The presentation is now available to view on demand on the American Academy of Nutrition and Dietetics website: http://www.eatrightstore.org/product/07A1690D-F6F6-4B29-885A-44323F390027.
The Academy of Nutrition and Dietetics, with over 75,000 members, is the world's largest organization of food and nutrition professionals. The Academy is committed to improving the nation’s health and advancing the profession of dietetics through research, education and advocacy.
The focus of Dr. Tan’s presentation was to clarify for the membership the various forms of vitamin E. For 90 years vitamin E research has produced prolific and notable discoveries, including isolation from plants, chemical identifications, and total syntheses. Until the last few decades, however, attention has been given mostly to the biological activities and underlying mechanisms of alpha-tocopherol, which we now know is only one of more than eight vitamin E isomers. Alpha-tocopherol is no longer considered innocuous, but may be a liability to all other forms of vitamin E, tocopherols and tocotrienols alike, a fact not well understood by today’s health professionals. Tocotrienols have proven to contain some exceptional benefits that are not shared by their “older” tocopherol siblings. Today, the brightest spot for tocotrienol research is in inflammatory disorders such as cardiovascular disease and cancer.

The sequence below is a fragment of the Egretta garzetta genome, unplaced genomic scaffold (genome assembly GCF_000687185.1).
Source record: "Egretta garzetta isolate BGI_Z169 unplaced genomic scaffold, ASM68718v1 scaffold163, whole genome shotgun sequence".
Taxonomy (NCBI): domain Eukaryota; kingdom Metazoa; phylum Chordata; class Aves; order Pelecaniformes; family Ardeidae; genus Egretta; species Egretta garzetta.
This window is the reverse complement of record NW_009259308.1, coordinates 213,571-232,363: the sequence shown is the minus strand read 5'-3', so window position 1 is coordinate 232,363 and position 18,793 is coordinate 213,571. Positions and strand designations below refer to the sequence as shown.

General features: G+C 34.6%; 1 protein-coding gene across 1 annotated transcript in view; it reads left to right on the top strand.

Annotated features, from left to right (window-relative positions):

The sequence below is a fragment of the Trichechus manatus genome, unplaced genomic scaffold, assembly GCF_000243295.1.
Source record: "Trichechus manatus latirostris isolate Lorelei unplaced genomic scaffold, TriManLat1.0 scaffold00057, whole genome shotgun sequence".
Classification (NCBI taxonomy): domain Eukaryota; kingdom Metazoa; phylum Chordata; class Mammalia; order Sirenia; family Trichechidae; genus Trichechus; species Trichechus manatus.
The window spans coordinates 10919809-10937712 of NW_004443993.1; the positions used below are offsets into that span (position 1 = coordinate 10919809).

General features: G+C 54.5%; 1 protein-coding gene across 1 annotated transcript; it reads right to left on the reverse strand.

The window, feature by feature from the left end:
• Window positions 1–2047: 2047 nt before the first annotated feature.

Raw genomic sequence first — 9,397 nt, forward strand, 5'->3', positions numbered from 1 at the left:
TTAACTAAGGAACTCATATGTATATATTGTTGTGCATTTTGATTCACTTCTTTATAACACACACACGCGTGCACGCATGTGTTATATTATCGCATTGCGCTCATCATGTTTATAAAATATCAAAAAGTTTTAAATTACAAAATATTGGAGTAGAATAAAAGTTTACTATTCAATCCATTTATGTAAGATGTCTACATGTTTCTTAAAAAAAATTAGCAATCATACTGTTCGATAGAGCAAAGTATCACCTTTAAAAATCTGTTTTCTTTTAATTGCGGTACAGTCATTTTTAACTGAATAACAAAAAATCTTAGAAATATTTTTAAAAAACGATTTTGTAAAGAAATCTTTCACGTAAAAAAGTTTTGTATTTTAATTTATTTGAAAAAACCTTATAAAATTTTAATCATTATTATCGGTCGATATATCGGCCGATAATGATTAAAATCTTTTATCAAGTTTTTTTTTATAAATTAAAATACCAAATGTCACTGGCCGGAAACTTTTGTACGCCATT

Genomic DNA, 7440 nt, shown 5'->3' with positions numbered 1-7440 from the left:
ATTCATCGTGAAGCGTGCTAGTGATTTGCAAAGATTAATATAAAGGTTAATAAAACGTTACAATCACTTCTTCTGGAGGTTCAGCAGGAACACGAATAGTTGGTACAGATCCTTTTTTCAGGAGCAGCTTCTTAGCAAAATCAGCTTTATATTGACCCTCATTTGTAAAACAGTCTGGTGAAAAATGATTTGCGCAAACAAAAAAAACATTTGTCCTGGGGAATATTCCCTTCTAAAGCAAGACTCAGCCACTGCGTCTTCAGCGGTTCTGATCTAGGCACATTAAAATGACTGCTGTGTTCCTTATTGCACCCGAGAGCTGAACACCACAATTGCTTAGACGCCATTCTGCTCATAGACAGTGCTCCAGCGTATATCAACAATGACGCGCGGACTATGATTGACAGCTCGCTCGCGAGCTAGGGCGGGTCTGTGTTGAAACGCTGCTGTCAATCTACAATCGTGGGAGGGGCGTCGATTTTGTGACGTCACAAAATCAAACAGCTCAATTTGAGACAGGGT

This presentation covered important milestones in vitamin E research since its discovery, distinguished between the vitamin’s two subgroups, tocopherols and tocotrienols, and described current sources and compositions of tocotrienols. Importantly, alpha-tocopherol interference with tocotrienol functions was covered, as well as the anti-inflammatory properties observed with tocotrienol application in cardiovascular and metabolic disease, cancer, radiation exposure, and bone ailments. Dr. Tan also described the recent studies highlighting tocotrienol’s role as the 21st century vitamin E.